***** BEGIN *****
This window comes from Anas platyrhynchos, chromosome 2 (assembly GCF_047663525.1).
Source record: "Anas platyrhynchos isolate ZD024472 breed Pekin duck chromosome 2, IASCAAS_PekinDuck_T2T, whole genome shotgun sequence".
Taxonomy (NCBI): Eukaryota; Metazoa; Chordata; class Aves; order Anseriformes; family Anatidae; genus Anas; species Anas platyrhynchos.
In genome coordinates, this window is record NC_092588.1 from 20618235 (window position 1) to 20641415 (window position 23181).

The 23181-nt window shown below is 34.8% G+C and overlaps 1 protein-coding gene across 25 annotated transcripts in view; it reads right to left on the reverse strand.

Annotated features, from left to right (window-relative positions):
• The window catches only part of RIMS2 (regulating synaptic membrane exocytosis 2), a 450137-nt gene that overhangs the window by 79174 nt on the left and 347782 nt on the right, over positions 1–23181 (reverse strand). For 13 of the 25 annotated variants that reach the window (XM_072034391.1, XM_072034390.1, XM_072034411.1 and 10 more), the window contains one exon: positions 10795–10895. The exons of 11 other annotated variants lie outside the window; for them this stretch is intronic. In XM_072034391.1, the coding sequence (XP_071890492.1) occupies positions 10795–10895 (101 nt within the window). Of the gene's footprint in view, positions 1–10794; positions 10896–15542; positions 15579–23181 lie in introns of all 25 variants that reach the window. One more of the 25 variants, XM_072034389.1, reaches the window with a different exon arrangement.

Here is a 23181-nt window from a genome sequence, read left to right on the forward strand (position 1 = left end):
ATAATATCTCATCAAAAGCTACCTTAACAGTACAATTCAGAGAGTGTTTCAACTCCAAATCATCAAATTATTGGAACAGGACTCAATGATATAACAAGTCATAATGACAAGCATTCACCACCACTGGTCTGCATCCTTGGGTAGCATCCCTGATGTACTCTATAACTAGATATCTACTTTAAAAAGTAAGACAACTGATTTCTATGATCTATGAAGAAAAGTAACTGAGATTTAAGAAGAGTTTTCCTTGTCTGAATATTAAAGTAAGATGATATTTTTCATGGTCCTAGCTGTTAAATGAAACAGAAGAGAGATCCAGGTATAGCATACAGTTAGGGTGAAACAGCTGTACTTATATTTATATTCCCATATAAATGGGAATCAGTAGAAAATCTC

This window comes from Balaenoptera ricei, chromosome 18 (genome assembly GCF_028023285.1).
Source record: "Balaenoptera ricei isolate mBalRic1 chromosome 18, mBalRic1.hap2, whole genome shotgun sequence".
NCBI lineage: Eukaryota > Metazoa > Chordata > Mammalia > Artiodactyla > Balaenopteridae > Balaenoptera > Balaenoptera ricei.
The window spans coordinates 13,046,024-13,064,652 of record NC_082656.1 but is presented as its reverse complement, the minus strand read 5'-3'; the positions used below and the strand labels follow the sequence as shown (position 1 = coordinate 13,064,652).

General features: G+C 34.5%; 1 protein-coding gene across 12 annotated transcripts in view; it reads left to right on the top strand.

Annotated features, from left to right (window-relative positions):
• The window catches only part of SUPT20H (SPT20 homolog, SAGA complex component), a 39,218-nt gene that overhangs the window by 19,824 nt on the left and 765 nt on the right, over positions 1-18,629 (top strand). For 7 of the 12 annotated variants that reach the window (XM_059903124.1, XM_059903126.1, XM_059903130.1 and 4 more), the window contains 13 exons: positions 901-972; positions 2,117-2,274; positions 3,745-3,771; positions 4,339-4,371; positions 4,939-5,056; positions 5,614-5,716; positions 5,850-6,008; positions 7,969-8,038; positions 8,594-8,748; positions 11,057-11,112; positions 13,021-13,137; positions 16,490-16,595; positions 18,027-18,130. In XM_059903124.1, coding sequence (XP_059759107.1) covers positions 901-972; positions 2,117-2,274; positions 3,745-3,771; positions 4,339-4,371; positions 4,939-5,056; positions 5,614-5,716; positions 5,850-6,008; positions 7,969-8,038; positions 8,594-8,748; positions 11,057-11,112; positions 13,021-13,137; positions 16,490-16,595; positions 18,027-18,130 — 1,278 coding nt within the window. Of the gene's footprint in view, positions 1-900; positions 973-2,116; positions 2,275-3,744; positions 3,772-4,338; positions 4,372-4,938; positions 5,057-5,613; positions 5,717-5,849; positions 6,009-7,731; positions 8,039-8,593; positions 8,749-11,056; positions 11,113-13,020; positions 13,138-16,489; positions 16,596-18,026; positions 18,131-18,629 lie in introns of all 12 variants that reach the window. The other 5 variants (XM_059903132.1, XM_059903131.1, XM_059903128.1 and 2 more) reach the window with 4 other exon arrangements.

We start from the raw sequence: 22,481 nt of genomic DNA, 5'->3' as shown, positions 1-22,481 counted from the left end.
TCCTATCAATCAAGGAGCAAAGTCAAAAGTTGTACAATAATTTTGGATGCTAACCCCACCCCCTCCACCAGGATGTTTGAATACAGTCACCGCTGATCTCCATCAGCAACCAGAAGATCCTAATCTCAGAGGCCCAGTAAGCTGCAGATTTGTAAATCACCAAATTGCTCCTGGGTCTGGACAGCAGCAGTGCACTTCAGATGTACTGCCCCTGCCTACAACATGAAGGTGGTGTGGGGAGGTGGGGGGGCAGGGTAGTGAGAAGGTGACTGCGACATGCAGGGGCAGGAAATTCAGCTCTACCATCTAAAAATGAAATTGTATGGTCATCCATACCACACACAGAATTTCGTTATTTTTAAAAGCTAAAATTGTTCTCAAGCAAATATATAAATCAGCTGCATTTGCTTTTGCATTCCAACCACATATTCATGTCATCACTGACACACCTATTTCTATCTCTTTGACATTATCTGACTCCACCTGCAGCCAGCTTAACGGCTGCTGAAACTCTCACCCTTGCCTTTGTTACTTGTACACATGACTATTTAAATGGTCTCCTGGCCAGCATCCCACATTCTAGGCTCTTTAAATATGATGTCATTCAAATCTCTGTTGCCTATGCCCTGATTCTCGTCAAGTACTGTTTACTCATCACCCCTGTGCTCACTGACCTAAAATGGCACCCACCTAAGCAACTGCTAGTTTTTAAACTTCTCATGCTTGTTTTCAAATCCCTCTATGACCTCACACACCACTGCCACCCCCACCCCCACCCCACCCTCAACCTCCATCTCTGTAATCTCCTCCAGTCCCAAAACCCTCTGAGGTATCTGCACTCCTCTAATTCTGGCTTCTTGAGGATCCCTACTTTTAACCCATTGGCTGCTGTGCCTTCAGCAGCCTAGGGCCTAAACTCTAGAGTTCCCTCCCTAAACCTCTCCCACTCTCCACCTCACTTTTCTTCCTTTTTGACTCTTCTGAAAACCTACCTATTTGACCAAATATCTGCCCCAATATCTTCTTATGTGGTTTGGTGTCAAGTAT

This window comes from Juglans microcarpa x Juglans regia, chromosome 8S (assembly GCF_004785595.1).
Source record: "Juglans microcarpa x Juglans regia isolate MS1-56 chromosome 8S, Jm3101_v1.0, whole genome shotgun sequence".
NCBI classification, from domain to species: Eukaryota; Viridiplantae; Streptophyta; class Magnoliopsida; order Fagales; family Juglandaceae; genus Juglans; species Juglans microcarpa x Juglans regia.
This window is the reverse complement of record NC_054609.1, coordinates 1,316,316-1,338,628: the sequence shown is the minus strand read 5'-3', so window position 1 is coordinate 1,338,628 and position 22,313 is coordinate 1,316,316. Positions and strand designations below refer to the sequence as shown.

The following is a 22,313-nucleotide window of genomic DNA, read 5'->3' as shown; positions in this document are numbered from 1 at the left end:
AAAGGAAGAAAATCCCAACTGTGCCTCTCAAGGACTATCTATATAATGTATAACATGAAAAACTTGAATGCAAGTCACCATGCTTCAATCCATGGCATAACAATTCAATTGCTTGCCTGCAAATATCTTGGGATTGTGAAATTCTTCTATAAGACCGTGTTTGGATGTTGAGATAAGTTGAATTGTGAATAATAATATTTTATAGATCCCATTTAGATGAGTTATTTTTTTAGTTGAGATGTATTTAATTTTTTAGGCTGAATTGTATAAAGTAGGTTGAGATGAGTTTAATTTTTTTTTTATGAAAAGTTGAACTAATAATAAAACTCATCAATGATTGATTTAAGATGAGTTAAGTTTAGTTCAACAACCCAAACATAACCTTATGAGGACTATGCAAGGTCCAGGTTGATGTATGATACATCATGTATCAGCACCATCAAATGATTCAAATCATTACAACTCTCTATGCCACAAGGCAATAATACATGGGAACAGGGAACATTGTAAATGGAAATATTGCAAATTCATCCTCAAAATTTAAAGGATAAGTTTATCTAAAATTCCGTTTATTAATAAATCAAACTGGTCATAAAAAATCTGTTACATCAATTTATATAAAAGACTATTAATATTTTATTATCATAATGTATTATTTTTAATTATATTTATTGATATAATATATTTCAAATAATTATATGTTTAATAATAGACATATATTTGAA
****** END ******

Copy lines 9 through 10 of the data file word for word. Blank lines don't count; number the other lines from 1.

ATAATATCTCATCAAAAGCTACCTTAACAGTACAATTCAGAGAGTGTTTCAACTCCAAATCATCAAATTATTGGAACAGGACTCAATGATATAACAAGTCATAATGACAAGCATTCACCACCACTGGTCTGCATCCTTGGGTAGCATCCCTGATGTACTCTATAACTAGATATCTACTTTAAAAAGTAAGACAACTGATTTCTATGATCTATGAAGAAAAGTAACTGAGATTTAAGAAGAGTTTTCCTTGTCTGAATATTAAAGTAAGATGATATTTTTCATGGTCCTAGCTGTTAAATGAAACAGAAGAGAGATCCAGGTATAGCATACAGTTAGGGTGAAACAGCTGTACTTATATTTATATTCCCATATAAATGGGAATCAGTAGAAAATCTC

This window comes from Balaenoptera ricei, chromosome 18 (genome assembly GCF_028023285.1).